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The Magic Cafe Forum Index » » Food for thought » » What Defining Moment Sparked Your Interest In Magic? (2 Likes) Printer Friendly Version

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sirbrad
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Was there one defining moment that made you realize that you had to learn magic, and had to become a magician? I had several that solified my journey and destiny. I started my journey going to the library at age 7 in 1981, after getting a "1962 Adam's Mr. Magic Set." My friend got it for Christmas and was not interested in it, and he fried me with the Ball Vase. So I gave him $3.00 for it and he took it immediately as he wanted candy instead. After that I saw a local magician at a fair who called me over to his table, and he had all kinds of glitzy, glamorous magic apparatus on the table, was dressed in the standard magician's attire a tux coat, top hat, and a curly mustache and goatee. He made a bird appear out of a puff of smoke, and it walked up a ladder. He then did the cups and balls routine for me, vanishing dimes to nickels, and sponge ball routine. I had no idea how he did them as I checked the cups for "holes" on the bottom, but were solid aluminum, and I had no idea how that ball appeared in my hand with the other. From that point on I was hooked!

I went to the library and took out every book I could find, all books which I bought and still have today. My first one was "The Amateur Magician's Handbook", followed by "The Magic Book", "Mark Wilson's Complete Course", and all of Bill Severn's Books. Also "Scarne On Card Tricks" after that, "Dunninger's Encyclopedia of Magic", "Classic Secrets of Magic", "The Blackstone Book of Magic and Illusions", and "The Stein and Day Handbook of Magic". Many others followed but I did shows for years out of those books alone until I started getting paid for gigs, then I was able to save up and order more books, tricks, and later VHS tapes from those old magic catalogs.

I also saved up for the Tarbell Course, which back then was like $400 at a magic shop $50 each. The shop owner said I must be a serious student as no one else has wanted to buy it, and that I must be in magic for the long haul. Turns out he was right as this is my 35th year in magic and 25 as a professional. So which defining moment lit that burning desire in you to want to study magic?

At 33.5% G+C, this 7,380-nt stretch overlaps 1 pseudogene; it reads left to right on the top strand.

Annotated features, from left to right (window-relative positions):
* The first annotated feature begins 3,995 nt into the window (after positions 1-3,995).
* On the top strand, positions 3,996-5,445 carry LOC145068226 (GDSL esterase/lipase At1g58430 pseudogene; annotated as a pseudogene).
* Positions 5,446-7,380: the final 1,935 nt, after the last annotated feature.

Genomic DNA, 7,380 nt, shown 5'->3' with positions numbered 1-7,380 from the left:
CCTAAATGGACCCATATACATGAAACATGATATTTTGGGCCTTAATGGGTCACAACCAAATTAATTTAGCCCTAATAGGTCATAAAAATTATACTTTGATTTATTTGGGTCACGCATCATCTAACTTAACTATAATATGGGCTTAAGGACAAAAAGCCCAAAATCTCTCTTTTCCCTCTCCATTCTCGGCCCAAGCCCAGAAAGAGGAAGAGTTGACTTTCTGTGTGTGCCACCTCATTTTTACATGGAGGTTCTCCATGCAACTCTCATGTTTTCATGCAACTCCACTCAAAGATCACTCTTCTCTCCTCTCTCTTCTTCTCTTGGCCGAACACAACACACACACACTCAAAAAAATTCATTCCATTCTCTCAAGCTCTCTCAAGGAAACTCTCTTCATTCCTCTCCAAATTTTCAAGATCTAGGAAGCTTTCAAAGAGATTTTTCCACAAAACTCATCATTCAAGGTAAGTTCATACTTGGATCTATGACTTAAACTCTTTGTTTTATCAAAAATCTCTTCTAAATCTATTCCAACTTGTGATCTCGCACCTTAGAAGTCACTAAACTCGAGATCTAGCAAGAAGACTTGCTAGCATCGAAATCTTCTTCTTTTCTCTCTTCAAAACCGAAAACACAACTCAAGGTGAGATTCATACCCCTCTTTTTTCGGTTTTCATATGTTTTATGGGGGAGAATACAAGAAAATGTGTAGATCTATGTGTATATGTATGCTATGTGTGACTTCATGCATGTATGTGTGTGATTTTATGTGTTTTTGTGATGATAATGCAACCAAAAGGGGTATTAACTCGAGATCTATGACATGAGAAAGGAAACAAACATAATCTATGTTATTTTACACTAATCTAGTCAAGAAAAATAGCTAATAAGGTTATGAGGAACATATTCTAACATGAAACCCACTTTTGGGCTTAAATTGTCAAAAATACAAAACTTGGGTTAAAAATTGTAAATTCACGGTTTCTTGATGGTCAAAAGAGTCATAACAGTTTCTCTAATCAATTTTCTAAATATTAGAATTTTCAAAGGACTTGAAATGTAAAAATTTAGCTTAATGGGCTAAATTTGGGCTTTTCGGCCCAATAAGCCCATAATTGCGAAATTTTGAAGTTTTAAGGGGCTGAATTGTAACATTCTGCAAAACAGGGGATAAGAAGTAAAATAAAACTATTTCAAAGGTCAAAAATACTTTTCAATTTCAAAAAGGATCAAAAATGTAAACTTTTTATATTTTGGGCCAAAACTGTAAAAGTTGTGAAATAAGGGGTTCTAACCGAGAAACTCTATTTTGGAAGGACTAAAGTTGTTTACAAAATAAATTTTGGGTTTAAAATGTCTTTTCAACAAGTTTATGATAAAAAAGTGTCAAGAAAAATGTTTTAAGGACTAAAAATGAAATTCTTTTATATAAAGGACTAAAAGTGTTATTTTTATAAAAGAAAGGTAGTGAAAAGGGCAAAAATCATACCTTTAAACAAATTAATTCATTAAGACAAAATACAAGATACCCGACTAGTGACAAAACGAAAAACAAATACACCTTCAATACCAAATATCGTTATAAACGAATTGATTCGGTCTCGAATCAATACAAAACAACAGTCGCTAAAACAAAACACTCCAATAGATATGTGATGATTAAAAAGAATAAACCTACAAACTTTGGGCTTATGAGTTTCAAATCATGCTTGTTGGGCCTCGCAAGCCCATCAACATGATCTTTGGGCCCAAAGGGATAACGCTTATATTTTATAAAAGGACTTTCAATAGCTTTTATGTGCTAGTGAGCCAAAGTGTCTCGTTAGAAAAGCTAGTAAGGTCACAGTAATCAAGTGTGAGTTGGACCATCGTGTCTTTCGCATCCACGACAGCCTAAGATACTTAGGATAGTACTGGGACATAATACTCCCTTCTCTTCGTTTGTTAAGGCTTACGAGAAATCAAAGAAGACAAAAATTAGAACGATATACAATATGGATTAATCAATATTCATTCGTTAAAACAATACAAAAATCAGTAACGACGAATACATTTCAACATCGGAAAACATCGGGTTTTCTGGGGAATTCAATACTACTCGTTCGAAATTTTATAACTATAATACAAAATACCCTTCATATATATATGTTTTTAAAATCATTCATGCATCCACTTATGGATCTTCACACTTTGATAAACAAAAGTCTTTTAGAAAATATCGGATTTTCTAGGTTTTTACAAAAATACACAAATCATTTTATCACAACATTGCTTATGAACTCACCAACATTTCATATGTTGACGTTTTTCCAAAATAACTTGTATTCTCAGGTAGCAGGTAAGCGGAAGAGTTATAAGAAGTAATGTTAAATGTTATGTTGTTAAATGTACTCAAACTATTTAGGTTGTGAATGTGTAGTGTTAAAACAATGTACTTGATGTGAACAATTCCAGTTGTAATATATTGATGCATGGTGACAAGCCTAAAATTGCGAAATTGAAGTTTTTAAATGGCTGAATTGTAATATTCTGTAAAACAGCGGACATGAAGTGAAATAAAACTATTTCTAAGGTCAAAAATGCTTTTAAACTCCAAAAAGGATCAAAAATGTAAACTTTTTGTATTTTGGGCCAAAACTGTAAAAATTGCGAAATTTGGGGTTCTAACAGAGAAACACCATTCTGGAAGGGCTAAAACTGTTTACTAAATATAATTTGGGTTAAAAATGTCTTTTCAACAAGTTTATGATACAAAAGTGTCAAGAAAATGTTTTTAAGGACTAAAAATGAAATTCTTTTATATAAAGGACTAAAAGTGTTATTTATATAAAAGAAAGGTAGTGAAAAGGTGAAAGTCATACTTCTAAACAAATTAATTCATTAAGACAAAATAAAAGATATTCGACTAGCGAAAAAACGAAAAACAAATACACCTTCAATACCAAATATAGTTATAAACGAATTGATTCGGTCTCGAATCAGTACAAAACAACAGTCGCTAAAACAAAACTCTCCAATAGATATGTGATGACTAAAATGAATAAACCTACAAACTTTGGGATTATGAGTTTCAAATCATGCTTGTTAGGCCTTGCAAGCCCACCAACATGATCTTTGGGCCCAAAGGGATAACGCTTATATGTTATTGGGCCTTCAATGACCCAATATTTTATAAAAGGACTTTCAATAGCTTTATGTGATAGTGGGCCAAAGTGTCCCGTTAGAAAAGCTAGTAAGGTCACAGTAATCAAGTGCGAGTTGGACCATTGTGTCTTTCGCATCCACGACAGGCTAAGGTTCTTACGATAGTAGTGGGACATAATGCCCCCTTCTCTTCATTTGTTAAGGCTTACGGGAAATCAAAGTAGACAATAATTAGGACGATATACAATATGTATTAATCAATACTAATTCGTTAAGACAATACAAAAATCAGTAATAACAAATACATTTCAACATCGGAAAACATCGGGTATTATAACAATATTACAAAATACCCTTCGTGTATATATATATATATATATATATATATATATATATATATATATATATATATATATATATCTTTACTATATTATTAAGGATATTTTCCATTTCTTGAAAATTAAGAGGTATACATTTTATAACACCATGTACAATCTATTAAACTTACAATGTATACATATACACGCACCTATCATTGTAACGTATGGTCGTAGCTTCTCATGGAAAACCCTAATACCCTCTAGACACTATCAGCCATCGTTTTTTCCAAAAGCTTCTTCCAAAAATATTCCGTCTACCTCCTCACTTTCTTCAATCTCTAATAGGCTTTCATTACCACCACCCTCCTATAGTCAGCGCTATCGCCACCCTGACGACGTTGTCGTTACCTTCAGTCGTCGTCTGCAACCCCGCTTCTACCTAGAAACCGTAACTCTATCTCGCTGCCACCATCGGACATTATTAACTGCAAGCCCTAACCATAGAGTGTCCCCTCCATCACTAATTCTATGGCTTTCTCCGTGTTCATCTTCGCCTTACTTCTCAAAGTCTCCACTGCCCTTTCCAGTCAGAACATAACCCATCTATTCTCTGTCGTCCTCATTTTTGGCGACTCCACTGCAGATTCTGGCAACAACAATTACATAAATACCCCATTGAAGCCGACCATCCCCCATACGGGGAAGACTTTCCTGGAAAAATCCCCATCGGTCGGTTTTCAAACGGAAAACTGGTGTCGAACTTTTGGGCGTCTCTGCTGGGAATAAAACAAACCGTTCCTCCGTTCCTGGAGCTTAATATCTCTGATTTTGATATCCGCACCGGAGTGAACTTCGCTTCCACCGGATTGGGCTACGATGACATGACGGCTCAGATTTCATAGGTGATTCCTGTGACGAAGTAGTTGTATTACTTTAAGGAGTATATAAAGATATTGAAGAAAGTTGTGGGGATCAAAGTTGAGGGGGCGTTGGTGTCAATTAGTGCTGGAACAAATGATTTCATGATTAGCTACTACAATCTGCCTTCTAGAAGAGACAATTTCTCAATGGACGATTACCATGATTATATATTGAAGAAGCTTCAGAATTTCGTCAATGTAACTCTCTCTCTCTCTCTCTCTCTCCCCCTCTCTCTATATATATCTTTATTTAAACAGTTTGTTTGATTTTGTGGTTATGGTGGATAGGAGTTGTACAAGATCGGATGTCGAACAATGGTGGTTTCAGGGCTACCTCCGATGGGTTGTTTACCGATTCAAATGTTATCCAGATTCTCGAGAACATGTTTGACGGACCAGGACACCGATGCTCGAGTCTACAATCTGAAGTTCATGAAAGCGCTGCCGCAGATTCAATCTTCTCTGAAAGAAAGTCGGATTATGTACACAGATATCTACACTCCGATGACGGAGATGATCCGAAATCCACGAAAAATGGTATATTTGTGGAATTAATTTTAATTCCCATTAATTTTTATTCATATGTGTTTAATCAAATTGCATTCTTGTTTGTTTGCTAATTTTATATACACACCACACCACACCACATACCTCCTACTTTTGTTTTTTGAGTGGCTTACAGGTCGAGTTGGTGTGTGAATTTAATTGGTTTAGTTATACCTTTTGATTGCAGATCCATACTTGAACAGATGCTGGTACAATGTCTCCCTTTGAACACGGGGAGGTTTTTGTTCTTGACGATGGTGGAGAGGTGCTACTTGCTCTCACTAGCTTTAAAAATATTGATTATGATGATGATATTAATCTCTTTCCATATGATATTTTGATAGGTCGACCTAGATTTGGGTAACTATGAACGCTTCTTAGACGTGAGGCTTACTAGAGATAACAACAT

The great trouble with magicians is the fact that they believe when they have bought a certain trick or piece of apparatus, and know the method or procedure, that they are full-fledged mystifiers. -- Harry Houdini
Johnny Butterfield
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A singer in a band I was once in had quit smoking and took up magic to give him something to do with his hands. I was amazed when he showed me some stuff!

A week or so later, found a copy of Modern Coin Magic in a bookstore. Later, ventured into the local magic shop, Browser's Den of Magic, and was thoroughly hooked. The staff at Browser's as much as anything hooked me. The hours they spent with me, the fact that they never sold me on anything and always suggested the stuff appropriate to my skill level, and put me on the right path really made the journey as enjoyable as possible.
The current economic crisis is due to all the coins I've vanished.
The poster formerly known as Fman111.
Dick Oslund
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Yup! That's the difference between a good Brick & Mortar shop, and internet shops.
SNEAKY, UNDERHANDED, DEVIOUS,& SURREPTITIOUS ITINERANT MOUNTEBANK
sirbrad
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I still love the Brick & Mortar shops and wish there were more today, and it is still my hopes to have my own strictly for the fun of it and not "need" to make money. I love the internet today due to the convenience of it, but I am still old school and love to walk into a magic shop if I ever have time to travel to the few that are left in my area. But there is only one left within 60 miles and even they do most of their business on the internet now. I only get there maybe a few times a year as I am too busy doing gigs. But it is always a great feeling to go there as I did so many years ago.

Luckily the owner also did not have to close it as he does it on the side for pleasure, and is a teacher almost retired now and also does a lot of gigs. He has it open a few hours on certain days, and usually when I do get there I am the only one there. Kind of sad and kinda of a good thing as I don't want anyone else getting all of those goodies. But also a shame that others have no idea what a great journey and experience might start there. Today's generation are too busy to see the shop as they are walking around looking down at their iPhones.
The great trouble with magicians is the fact that they believe when they have bought a certain trick or piece of apparatus, and know the method or procedure, that they are full-fledged mystifiers. -- Harry Houdini
Michael Baker
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I got the typical magic set for Christmas. I putzed around with it a bit before it found its way to my closet. My uncle was visiting some time later and spotted it. He performed the cups and balls from the set and totally blew my mind. All I could think was that this was MY stuff he was using. I was hooked.
~michael baker
The Magic Company
sirbrad